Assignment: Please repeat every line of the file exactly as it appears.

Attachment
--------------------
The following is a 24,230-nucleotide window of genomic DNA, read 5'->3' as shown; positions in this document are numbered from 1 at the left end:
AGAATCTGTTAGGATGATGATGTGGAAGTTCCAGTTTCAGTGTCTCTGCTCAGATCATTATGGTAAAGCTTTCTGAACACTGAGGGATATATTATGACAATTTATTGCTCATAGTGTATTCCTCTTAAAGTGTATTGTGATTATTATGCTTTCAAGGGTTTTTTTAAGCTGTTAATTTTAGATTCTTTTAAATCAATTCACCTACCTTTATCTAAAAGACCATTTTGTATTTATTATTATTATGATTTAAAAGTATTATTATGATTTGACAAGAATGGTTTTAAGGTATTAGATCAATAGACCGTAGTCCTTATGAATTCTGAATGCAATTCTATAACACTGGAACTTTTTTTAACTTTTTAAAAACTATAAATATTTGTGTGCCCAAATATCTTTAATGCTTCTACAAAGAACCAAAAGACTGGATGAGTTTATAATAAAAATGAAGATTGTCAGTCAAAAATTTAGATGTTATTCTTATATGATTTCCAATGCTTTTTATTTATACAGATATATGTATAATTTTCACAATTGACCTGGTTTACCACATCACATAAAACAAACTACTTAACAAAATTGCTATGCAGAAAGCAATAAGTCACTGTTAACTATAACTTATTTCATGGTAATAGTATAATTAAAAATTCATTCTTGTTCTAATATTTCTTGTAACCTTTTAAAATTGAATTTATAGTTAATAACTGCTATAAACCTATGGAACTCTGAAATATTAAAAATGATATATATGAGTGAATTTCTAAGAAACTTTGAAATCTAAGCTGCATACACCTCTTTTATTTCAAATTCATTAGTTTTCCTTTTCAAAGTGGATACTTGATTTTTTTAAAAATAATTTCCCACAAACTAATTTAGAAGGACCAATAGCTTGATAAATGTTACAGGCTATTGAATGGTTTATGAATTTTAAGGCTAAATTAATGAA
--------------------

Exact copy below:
The following is a 24,230-nucleotide window of genomic DNA, read 5'->3' as shown; positions in this document are numbered from 1 at the left end:
AGAATCTGTTAGGATGATGATGTGGAAGTTCCAGTTTCAGTGTCTCTGCTCAGATCATTATGGTAAAGCTTTCTGAACACTGAGGGATATATTATGACAATTTATTGCTCATAGTGTATTCCTCTTAAAGTGTATTGTGATTATTATGCTTTCAAGGGTTTTTTTAAGCTGTTAATTTTAGATTCTTTTAAATCAATTCACCTACCTTTATCTAAAAGACCATTTTGTATTTATTATTATTATGATTTAAAAGTATTATTATGATTTGACAAGAATGGTTTTAAGGTATTAGATCAATAGACCGTAGTCCTTATGAATTCTGAATGCAATTCTATAACACTGGAACTTTTTTTAACTTTTTAAAAACTATAAATATTTGTGTGCCCAAATATCTTTAATGCTTCTACAAAGAACCAAAAGACTGGATGAGTTTATAATAAAAATGAAGATTGTCAGTCAAAAATTTAGATGTTATTCTTATATGATTTCCAATGCTTTTTATTTATACAGATATATGTATAATTTTCACAATTGACCTGGTTTACCACATCACATAAAACAAACTACTTAACAAAATTGCTATGCAGAAAGCAATAAGTCACTGTTAACTATAACTTATTTCATGGTAATAGTATAATTAAAAATTCATTCTTGTTCTAATATTTCTTGTAACCTTTTAAAATTGAATTTATAGTTAATAACTGCTATAAACCTATGGAACTCTGAAATATTAAAAATGATATATATGAGTGAATTTCTAAGAAACTTTGAAATCTAAGCTGCATACACCTCTTTTATTTCAAATTCATTAGTTTTCCTTTTCAAAGTGGATACTTGATTTTTTTAAAAATAATTTCCCACAAACTAATTTAGAAGGACCAATAGCTTGATAAATGTTACAGGCTATTGAATGGTTTATGAATTTTAAGGCTAAATTAATGAA